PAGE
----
Mother and Son Sharing Lessons
Stephen R., California
I have a mom and her 12 yr old son sharing a lesson. I notice she progresses quite a bit slower than him. They are up to Fur Elise in Level 1. It took her quite awhile to get Family Dreams relatively smooth and Bishop St still needs to be smoother.
So, I’m wondering if them sharing is going to work out ultimately. I feel like I’m spending more time helping her get things smooth and even while he’s waiting. I find myself asking him if he’d like more (I think he could use more) in terms of starting another arrangement or composition, but he often says he’s fine. I wonder if he’s being polite, because he’s sharing with his mom. He also plays clarinet, so he has more musical experience than her. I also find she’s more sensitive to critiquing and feels nervous playing in front of us.
Any advice from teachers that do more shared lessons or larger groups? At what point should you really separate students?? This is a tricky situation for me to figure out, because it’s a mom and her son. I have a hard time reading them and i know privately they would probably progress at completely different speeds. They might be accommodating each other, because they’re sharing (she has to work harder, but he’s being patient)! I might be over-analyzing this, so maybe it’s me. What do i do?
Vicki G., Western AU
I have the same situation with father and son – then add another younger brother in the mix – AND I go to their home to teach! So I have dad who’s never had lessons, 13 year old son with prior traditional lessons who picks things up very quickly, and 10 year old son also with prior traditional lessons who is very spacey (I suspect A.D.D.). It’s like teaching 3 different lessons in a group setting. Sometimes the dad wants me to come back for private tutoring. I try to bring in more variations and arrangements for the 13 year old. It is hard. Also will appreciate hearing from other teachers!
Joan H., Canada
I have a couple of family lessons with 3 siblings progressing at different paces. We have stayed with a joint lesson (I appreciate the challenge for parents logistically to attend more than one lesson/week), and my goal is to start with common ground and spend about 10 minutes together, and then I do spend some time with each of them, giving them what they need for where they are at. BUT I still aim to include the other siblings at all times – if they are not as far along, they can observe and have an idea of what is ahead for them, and if they are ahead, I try to use them as part of the teaching/coaching process – they can show off what they have already learned. That is challenging, as they quickly want to “check out” if they are not the focus, but it’s still a goal and something I try to to do.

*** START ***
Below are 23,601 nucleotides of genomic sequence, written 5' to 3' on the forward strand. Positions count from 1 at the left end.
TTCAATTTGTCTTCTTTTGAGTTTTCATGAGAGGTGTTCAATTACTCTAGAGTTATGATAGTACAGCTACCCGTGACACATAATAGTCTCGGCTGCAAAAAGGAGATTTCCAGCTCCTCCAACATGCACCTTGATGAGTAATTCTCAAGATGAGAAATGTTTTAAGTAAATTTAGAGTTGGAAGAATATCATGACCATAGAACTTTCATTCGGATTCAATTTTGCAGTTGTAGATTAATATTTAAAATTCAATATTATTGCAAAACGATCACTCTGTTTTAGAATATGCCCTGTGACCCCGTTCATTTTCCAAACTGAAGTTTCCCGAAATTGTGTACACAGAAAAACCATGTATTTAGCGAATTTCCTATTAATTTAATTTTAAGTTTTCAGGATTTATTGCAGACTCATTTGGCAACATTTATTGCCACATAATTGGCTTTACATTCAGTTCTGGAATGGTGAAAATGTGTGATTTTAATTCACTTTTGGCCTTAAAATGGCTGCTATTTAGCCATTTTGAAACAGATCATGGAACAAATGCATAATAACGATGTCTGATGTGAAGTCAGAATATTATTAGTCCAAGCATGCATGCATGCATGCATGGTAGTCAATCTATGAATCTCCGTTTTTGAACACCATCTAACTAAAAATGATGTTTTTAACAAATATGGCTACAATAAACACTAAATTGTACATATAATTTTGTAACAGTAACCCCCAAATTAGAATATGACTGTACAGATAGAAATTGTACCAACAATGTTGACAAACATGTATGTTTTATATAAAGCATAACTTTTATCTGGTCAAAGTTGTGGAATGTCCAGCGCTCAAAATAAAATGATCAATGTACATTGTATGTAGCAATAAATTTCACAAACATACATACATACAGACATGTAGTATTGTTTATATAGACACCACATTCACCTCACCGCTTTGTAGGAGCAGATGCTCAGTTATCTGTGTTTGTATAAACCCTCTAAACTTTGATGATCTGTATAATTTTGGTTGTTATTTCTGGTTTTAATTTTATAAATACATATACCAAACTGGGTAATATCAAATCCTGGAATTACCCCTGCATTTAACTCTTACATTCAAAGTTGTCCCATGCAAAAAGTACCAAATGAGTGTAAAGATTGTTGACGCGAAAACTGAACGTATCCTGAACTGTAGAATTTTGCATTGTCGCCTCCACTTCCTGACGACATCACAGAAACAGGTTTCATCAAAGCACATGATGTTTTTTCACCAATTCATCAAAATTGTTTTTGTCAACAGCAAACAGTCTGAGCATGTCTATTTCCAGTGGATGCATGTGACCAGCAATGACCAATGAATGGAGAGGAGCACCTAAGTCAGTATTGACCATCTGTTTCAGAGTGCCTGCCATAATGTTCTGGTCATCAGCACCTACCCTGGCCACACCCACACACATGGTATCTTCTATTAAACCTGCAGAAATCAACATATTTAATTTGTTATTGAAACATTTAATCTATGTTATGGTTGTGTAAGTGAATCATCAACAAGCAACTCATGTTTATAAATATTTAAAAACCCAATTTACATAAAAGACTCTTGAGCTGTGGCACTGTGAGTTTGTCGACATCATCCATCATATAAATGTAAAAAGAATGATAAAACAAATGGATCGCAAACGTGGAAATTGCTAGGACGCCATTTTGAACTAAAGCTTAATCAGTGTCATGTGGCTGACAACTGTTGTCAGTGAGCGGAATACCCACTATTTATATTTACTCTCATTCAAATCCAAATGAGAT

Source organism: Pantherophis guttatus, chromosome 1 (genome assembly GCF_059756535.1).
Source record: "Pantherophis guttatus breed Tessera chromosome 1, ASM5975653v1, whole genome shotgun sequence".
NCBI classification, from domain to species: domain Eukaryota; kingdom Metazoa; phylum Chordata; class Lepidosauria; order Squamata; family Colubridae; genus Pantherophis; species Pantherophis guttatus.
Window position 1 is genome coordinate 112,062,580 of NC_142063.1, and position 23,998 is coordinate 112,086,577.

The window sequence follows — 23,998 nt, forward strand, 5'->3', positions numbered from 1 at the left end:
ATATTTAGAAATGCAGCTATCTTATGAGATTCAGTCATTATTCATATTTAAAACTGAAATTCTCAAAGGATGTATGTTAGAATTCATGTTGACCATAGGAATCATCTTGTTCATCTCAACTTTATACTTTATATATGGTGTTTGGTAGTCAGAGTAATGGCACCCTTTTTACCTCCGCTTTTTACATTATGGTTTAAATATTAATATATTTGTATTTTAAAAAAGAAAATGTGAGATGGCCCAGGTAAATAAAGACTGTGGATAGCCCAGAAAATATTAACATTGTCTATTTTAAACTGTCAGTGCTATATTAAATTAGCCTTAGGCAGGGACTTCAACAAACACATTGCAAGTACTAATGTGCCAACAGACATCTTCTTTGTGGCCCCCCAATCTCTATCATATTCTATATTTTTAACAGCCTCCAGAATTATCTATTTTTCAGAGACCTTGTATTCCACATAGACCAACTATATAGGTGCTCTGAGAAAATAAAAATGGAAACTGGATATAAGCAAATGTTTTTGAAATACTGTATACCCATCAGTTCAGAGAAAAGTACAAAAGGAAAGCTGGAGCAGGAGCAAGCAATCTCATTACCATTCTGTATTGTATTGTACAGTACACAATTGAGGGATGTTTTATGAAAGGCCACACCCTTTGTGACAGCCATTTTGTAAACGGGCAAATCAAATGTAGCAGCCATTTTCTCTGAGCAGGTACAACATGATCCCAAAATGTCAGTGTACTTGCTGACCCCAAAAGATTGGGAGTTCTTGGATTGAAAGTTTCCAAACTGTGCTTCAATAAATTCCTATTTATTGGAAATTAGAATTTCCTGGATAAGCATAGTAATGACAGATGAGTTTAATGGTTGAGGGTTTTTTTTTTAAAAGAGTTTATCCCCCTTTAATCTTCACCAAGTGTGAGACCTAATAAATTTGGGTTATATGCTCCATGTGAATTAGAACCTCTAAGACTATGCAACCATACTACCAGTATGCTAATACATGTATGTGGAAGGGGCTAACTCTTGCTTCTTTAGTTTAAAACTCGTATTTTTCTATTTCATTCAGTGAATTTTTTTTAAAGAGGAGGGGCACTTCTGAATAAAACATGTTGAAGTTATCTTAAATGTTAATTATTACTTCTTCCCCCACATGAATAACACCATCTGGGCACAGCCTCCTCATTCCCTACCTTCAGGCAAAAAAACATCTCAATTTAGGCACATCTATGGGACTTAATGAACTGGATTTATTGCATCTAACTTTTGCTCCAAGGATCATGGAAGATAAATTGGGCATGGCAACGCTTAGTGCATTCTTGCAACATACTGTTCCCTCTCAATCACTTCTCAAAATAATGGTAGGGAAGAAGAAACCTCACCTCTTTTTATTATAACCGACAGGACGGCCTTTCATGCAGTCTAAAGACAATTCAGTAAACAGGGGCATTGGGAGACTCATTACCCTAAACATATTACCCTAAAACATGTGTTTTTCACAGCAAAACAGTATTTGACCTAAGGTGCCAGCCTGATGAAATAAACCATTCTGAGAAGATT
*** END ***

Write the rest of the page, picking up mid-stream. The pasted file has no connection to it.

Hilary C., Australia
Have you thought of getting him to play melody on the clarinet while his mother plays the accomp? I would do this in class – it’s about making music which is what we are about. And it gives her a bit of breathing space. Also get her to play the accomps and him to improvise – clarinet or piano – over as a way of giving her more time on requirements.
I think she is very brave taking lessons with her 12 yr old son for a lot of reasons….
Why don’t you just talk to them about it? You’re looking out for what would be best for them after all. If it’s just a matter of mom not wanting to make 2 different trips for lessons then I guess you’d have to explain to the son what to expect….giving him more arrangements, acc projects, etc. Also, remember that even though it may not take much for you to teach certain pieces in class it may take a few weeks for (some) students to process them at home which I think is fine. Everyone’s different. Her son may just need to practice once a day. She may need to do more than once a day. You may want to ask her that. How much practicing does she need for a piece to sound “smooth?” I hope this helps.
Darla H., Kansas
One of the things I struggle with all the time is how to deal with groups where some can learn and pick things up much faster than others. I have found over & over that going slower than one CAN, is not bad. Often it is a very good thing. I’m often afraid that these quicker students will get bored, or the parents will become impatient, but it has never been a true problem–only in my own head. Most families seem to accept this as normal, it’s what kids deal with in public school all the time. And I rarely have students that want extra, even when they could probably handle it. They don’t seem to mind taking it easy and having plenty of time to process.
Obviously, being a parent and child adds another dimension to this whole conversation. But, I would talk with them, or even with the Mom on her own and just say what everyone knows. Her son is picking things up faster, and you know that he will still learn a lot and have lots of advantages from going at a slower pace than what he could manage. But, it’s also possible to split them up and have them move at different paces. What works best for their family?